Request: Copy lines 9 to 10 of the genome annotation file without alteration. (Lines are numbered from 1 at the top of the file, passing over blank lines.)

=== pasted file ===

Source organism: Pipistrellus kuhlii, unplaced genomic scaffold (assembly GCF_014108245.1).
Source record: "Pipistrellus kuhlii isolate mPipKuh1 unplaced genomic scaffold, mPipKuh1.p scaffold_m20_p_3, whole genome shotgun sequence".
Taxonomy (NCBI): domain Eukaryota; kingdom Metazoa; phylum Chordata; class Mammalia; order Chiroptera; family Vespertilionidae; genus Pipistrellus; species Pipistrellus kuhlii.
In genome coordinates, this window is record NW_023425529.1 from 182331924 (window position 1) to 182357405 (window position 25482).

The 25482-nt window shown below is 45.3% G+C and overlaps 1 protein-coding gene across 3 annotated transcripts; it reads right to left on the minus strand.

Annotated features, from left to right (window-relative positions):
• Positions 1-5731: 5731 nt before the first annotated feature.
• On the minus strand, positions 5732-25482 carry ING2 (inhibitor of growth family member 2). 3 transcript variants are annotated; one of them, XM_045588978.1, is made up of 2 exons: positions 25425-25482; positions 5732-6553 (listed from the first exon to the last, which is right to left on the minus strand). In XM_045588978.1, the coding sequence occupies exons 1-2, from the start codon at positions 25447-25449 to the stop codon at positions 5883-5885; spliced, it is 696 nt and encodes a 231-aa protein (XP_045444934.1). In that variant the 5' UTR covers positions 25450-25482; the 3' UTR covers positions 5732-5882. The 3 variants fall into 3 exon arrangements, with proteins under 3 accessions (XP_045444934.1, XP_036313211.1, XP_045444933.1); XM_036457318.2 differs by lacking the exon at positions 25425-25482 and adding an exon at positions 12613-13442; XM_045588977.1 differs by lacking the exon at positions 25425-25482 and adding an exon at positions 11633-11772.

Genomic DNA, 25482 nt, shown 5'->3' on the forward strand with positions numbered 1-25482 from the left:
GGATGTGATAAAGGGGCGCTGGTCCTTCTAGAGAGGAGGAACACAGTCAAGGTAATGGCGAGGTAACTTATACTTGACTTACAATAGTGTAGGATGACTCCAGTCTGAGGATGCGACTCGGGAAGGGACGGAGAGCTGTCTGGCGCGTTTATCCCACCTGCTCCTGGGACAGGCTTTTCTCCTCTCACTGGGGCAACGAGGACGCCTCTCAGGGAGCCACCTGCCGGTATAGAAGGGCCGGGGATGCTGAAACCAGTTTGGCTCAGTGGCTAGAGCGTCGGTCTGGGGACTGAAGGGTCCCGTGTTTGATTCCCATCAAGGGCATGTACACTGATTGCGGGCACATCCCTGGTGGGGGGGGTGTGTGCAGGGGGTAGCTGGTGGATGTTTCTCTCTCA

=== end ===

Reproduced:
Genomic DNA, 25482 nt, shown 5'->3' on the forward strand with positions numbered 1-25482 from the left:
GGATGTGATAAAGGGGCGCTGGTCCTTCTAGAGAGGAGGAACACAGTCAAGGTAATGGCGAGGTAACTTATACTTGACTTACAATAGTGTAGGATGACTCCAGTCTGAGGATGCGACTCGGGAAGGGACGGAGAGCTGTCTGGCGCGTTTATCCCACCTGCTCCTGGGACAGGCTTTTCTCCTCTCACTGGGGCAACGAGGACGCCTCTCAGGGAGCCACCTGCCGGTATAGAAGGGCCGGGGATGCTGAAACCAGTTTGGCTCAGTGGCTAGAGCGTCGGTCTGGGGACTGAAGGGTCCCGTGTTTGATTCCCATCAAGGGCATGTACACTGATTGCGGGCACATCCCTGGTGGGGGGGGTGTGTGCAGGGGGTAGCTGGTGGATGTTTCTCTCTCA